Not only are atheists unlikely to win elections, but they are actually banned from holding office under the constitutions of seven states (Arkansas, Maryland, Mississippi, North Carolina, South Carolina, Tennessee and Texas), according to the American Humanist Association, even though this clearly violates Article VI of the U.S. Constitution, which states that “no religious test shall ever be required as a qualification to any office or public trust under the United States.”
When the views of anywhere from 5% to 20% of the American people are not part of the debate in our legislatures, the laws that are passed may not fully reflect the will of the people or, at a minimum, take into account the opinion of a sizable minority. African-Americans are about 13% of the U.S. population and have a representation of about 10% of the members of the U.S. House. Imagine how people would react today if there were no African-Americans in Congress.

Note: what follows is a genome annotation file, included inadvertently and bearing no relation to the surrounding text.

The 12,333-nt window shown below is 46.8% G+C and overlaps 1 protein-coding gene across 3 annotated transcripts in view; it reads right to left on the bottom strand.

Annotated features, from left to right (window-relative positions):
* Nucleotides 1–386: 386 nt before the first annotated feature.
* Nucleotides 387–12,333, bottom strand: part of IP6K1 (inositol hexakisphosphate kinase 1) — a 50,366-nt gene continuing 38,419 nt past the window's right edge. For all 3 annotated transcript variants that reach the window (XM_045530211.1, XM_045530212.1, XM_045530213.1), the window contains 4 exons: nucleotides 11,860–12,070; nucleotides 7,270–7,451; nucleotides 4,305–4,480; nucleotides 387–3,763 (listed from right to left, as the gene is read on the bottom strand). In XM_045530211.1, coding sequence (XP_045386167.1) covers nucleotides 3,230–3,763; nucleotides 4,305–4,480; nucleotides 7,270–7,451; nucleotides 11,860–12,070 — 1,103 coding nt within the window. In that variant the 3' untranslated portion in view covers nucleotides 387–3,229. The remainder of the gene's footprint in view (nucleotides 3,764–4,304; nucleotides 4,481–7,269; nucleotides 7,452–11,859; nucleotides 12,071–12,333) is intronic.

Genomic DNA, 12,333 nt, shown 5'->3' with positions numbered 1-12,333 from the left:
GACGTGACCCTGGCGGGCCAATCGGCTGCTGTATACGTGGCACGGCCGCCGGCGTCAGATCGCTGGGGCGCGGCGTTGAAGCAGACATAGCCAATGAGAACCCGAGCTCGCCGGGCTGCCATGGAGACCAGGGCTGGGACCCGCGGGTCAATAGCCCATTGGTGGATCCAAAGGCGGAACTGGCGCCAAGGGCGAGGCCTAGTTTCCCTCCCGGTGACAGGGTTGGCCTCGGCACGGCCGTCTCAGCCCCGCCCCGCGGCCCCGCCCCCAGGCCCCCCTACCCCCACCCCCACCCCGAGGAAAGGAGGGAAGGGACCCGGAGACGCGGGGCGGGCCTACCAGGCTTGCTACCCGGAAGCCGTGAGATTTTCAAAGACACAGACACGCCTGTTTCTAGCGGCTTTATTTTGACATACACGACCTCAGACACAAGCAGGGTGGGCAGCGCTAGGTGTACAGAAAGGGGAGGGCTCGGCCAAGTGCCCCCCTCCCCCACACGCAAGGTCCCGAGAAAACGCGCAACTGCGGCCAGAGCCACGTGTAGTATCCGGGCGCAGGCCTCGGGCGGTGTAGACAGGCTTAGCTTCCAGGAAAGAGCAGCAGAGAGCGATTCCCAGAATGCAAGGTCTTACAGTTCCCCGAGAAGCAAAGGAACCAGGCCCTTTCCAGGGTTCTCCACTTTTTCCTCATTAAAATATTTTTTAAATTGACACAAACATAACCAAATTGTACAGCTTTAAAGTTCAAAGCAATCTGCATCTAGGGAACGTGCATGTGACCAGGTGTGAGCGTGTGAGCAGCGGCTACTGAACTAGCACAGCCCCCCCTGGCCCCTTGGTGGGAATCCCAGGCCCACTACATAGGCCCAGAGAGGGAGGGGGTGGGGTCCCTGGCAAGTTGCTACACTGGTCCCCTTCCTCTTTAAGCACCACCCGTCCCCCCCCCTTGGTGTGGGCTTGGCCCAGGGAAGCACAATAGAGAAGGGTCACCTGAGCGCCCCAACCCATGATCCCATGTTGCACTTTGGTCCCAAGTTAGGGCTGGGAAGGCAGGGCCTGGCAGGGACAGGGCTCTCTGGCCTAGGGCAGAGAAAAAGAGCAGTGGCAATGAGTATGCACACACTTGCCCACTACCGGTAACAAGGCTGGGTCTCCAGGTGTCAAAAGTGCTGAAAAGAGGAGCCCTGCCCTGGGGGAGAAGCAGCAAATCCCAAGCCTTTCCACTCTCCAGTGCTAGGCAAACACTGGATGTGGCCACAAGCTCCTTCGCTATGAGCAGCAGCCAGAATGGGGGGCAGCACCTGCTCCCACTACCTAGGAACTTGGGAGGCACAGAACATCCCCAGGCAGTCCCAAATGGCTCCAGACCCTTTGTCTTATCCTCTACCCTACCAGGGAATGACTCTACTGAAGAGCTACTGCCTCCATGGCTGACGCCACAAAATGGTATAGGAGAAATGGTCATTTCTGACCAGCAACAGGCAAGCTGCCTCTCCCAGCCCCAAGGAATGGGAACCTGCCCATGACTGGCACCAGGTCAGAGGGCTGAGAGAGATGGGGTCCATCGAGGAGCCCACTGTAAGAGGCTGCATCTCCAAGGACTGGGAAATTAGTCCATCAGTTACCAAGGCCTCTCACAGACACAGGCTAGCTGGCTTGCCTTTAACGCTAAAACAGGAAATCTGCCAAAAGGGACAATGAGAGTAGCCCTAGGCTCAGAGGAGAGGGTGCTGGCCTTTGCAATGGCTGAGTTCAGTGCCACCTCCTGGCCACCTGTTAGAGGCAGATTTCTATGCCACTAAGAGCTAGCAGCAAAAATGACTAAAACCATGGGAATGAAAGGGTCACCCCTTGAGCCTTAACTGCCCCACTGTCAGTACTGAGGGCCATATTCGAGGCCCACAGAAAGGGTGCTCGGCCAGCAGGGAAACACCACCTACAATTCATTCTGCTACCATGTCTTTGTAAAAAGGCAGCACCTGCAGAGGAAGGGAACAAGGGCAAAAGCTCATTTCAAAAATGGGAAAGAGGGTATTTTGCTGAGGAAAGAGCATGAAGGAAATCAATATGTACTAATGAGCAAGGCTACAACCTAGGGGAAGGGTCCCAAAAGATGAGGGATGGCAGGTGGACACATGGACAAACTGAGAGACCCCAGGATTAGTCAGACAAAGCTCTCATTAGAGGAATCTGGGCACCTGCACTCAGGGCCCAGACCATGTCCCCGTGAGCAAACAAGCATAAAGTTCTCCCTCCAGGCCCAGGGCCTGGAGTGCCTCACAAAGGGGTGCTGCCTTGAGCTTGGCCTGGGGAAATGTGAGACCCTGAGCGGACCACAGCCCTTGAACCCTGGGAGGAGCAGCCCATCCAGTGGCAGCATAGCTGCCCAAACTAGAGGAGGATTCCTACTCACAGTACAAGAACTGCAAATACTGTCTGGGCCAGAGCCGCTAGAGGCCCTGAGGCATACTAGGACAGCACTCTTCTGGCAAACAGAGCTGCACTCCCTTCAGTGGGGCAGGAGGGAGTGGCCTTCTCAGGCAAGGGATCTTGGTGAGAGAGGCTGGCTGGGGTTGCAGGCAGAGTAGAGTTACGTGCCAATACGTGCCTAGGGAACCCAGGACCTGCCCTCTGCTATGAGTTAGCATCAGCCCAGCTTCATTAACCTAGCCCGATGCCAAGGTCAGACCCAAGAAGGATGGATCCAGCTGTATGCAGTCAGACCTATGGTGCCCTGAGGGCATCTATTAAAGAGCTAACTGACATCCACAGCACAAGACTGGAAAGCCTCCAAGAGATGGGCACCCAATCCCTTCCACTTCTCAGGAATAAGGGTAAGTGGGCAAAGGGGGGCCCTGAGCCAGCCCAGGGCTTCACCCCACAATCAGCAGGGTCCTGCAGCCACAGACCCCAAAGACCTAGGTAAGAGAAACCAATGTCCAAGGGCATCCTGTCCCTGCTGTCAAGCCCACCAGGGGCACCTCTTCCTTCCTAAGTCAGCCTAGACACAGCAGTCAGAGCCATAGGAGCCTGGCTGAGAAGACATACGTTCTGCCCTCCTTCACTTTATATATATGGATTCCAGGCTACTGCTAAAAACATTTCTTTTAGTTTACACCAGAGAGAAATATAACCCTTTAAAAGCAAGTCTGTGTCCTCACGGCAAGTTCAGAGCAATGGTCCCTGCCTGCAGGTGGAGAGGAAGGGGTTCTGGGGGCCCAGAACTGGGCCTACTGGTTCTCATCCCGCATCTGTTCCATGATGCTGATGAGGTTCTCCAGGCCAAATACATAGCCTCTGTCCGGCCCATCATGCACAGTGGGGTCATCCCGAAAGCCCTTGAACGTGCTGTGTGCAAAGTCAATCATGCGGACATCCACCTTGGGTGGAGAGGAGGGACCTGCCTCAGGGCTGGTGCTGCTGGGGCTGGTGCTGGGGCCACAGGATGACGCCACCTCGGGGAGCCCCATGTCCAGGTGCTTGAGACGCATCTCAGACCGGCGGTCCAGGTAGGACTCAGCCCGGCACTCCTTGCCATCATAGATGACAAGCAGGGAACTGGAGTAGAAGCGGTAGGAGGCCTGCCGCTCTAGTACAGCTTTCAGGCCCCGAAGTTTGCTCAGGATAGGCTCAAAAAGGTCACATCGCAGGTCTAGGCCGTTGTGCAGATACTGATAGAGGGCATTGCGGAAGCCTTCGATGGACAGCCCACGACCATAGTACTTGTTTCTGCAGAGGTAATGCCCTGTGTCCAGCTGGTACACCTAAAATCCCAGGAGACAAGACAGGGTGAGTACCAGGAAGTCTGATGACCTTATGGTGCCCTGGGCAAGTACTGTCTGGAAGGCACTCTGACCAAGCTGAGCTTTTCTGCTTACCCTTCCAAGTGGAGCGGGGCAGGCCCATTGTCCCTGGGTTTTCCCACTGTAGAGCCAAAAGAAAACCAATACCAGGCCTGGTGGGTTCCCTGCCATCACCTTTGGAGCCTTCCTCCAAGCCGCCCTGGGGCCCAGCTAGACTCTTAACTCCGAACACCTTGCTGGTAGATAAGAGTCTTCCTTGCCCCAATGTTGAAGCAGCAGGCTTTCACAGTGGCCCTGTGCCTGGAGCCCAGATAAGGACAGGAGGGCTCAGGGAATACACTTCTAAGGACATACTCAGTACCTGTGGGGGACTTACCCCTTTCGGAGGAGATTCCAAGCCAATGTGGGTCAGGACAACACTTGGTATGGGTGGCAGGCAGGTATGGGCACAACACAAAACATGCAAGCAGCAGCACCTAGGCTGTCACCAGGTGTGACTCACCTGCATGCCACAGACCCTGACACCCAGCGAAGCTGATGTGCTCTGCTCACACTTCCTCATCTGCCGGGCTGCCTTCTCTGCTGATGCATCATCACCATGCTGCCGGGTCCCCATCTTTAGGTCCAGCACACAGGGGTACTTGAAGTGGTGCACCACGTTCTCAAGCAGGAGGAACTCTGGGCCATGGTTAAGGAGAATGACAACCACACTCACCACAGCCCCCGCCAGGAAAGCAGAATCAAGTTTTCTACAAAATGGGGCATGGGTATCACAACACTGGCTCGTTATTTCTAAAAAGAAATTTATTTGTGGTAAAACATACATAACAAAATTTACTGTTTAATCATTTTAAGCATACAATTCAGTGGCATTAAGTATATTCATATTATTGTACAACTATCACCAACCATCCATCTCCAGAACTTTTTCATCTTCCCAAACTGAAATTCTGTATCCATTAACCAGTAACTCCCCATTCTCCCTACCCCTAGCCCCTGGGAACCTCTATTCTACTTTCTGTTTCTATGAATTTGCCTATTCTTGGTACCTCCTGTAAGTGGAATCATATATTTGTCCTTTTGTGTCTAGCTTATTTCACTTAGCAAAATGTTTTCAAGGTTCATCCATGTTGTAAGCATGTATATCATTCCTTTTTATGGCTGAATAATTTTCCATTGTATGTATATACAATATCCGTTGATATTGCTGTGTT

That admitted atheists are virtually unelectable is a mark of prejudice against them and it impacts the ways we formally educate the future leaders of this country. Consider the fact that Tennessee recently passed a law allowing teachers to tell their students that evolution and climate change are “scientifically controversial,” and that Ohio is considering passing a law that would enable the teaching of intelligent design alongside evolution.
Why is it that we require our candidates to profess a religious faith, but not that they demonstrate even minimal scientific literacy? Our representatives in Congress make critical decisions on science policy and science funding, and yet are often hostile to the entire scientific enterprise. In 2012, Rep. Paul Broun, R-Georgia, while serving on the House science committee, famously said that evolution and the Big Bang are “lies from the pit of hell.”